Don't be surprised if you are contacted by a member of the Membership committee, Ailiin Andrews, John and Millie Laituri, Pat Spivak, Jean Stevens, Sue Troutman, or our enthusiastic chairperson Elaine Holson Kangas leading the charge. She has effectively re-organized our memberships lists into highly useable and up to date data. So if you have not rejoined our ranks, please do so. Click here. (By the way, our lists are confidential and cannot be shared with anyone or any group, and you can check the "do not publish" option.)
The Genealogy Committee (whose members are affectionately called "Genies") complete with our logo of a brass wishing lamp, have enthusiastically jumped into the new projects we have started. One is appropriately labeled "Finnish Neighborhood Parlor Game" in which each of our members draws a map of his neighborhood while he was growing up in Fairport and names all the Finnish people who lived in the surrounding neighborhood, complete with house numbers. Eventually, this project will also be data based into a file where we can search any house number on any Fairport street and come up with the names who lived there at one time.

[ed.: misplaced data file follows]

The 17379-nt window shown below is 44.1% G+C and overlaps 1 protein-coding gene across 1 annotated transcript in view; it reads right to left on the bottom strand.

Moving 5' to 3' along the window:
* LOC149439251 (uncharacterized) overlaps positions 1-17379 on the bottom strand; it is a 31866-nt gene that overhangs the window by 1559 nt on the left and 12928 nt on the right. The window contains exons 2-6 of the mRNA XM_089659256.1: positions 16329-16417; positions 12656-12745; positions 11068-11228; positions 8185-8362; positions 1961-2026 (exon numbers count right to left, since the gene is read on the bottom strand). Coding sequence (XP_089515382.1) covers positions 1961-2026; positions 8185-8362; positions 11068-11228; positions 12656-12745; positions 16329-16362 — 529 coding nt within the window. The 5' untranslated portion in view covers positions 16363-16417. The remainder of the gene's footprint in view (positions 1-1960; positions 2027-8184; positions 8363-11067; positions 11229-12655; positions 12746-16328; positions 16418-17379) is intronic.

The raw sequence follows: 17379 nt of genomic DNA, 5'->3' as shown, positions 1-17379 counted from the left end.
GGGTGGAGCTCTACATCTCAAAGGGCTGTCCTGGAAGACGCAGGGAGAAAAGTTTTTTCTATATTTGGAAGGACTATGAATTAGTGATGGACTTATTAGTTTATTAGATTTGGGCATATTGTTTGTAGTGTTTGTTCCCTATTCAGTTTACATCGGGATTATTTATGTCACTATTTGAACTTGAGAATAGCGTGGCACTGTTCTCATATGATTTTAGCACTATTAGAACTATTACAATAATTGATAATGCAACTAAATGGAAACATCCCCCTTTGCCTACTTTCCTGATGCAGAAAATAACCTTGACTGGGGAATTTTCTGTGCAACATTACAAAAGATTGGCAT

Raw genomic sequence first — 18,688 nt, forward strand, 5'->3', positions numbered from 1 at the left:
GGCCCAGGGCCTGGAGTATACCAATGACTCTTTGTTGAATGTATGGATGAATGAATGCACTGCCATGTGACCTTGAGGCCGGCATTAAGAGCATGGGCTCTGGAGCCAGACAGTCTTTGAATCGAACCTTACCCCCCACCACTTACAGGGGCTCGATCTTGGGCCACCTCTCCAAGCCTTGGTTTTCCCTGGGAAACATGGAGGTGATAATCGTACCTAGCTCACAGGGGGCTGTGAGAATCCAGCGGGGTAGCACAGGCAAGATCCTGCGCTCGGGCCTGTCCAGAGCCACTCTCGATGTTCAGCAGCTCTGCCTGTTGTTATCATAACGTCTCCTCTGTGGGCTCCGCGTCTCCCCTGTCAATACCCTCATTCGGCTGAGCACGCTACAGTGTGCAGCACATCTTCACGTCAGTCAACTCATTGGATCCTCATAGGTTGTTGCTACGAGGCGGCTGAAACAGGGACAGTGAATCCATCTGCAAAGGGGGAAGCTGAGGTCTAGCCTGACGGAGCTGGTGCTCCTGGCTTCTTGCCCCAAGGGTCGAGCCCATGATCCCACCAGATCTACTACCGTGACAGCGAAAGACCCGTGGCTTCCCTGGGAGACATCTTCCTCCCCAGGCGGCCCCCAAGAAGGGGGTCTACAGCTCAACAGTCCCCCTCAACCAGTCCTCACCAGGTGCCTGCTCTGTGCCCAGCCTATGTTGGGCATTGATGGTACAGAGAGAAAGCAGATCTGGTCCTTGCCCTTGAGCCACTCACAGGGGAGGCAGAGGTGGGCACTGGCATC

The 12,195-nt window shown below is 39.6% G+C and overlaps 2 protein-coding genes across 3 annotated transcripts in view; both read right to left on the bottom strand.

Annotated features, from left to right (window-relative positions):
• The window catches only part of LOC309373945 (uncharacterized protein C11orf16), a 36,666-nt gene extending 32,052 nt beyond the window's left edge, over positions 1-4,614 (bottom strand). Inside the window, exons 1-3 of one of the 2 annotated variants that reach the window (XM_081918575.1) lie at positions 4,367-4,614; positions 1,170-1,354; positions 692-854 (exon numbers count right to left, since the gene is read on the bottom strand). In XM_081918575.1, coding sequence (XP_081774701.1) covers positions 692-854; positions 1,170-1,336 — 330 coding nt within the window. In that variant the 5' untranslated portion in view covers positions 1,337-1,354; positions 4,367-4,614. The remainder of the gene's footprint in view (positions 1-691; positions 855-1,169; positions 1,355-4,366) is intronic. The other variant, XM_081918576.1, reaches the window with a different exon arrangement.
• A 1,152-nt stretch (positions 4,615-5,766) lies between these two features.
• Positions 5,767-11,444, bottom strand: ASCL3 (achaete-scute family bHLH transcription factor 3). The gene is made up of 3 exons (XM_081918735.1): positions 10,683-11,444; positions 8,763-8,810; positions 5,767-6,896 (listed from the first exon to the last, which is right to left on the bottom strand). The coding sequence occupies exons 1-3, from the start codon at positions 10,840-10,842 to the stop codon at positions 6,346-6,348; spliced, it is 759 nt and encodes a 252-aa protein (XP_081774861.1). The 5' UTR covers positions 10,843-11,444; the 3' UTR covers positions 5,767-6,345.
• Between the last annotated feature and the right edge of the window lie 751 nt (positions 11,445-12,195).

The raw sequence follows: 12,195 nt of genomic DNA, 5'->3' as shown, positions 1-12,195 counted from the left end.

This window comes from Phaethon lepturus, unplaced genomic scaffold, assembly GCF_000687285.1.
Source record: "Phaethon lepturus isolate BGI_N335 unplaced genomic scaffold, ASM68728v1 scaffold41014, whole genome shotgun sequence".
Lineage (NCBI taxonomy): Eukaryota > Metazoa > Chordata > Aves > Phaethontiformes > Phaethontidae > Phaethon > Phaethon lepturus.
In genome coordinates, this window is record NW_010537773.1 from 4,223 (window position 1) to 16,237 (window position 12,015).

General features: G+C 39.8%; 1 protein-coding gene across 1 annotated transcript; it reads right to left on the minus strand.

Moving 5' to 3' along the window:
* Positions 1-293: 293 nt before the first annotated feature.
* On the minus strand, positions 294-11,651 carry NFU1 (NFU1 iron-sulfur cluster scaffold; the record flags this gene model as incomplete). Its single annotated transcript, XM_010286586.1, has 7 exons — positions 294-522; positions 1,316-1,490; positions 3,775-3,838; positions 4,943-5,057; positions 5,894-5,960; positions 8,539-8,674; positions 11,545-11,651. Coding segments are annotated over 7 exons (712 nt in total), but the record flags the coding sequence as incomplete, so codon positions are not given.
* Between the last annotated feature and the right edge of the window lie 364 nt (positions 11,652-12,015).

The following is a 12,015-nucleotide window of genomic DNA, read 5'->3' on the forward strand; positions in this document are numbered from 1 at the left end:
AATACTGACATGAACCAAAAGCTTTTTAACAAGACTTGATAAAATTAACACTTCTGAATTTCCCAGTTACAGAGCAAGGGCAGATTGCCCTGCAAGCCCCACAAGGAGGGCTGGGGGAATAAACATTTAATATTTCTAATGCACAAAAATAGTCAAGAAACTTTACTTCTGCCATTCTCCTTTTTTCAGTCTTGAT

The second genealogy project has members choosing an "original Fairport Finn" which is a name from the original Finnish settlers who decided to build a house, get married, have children, and make a life for themselves and families in Fairport. This group came in the years 1880 to 1890. This roughly coincides with the Russians deciding that Finnish men could be drafted, conscripted, or pressed into military service for Russia. Many men, rather than serve the Russians, escaped with a new life in America in mind. Of course, the American Dream played a part in that exodus from Finland to the USA. This work will eventually be published with by-lines of the researchers.
Remember, if you have any nominations for the FHM Hall of Fame Committee please remit them as soon as possible. The deadline for this year's group is October 30th. click here to go to Hall of Fame page. The form is accessible on the bottom of the page.
Our best wishes to the now-forming Hungarian Heritage Association, our great Marine Museum and its lighthouse, and our friends at the Slovenian Club which has been a viable cultural establishment in Fairport Harbor for many years.
Let's have a wonderful 2011 and put our troubles in the past. See you at the Museum.
Lasse Hiltunen, President FHM
© Photo by Lasse Hiltunen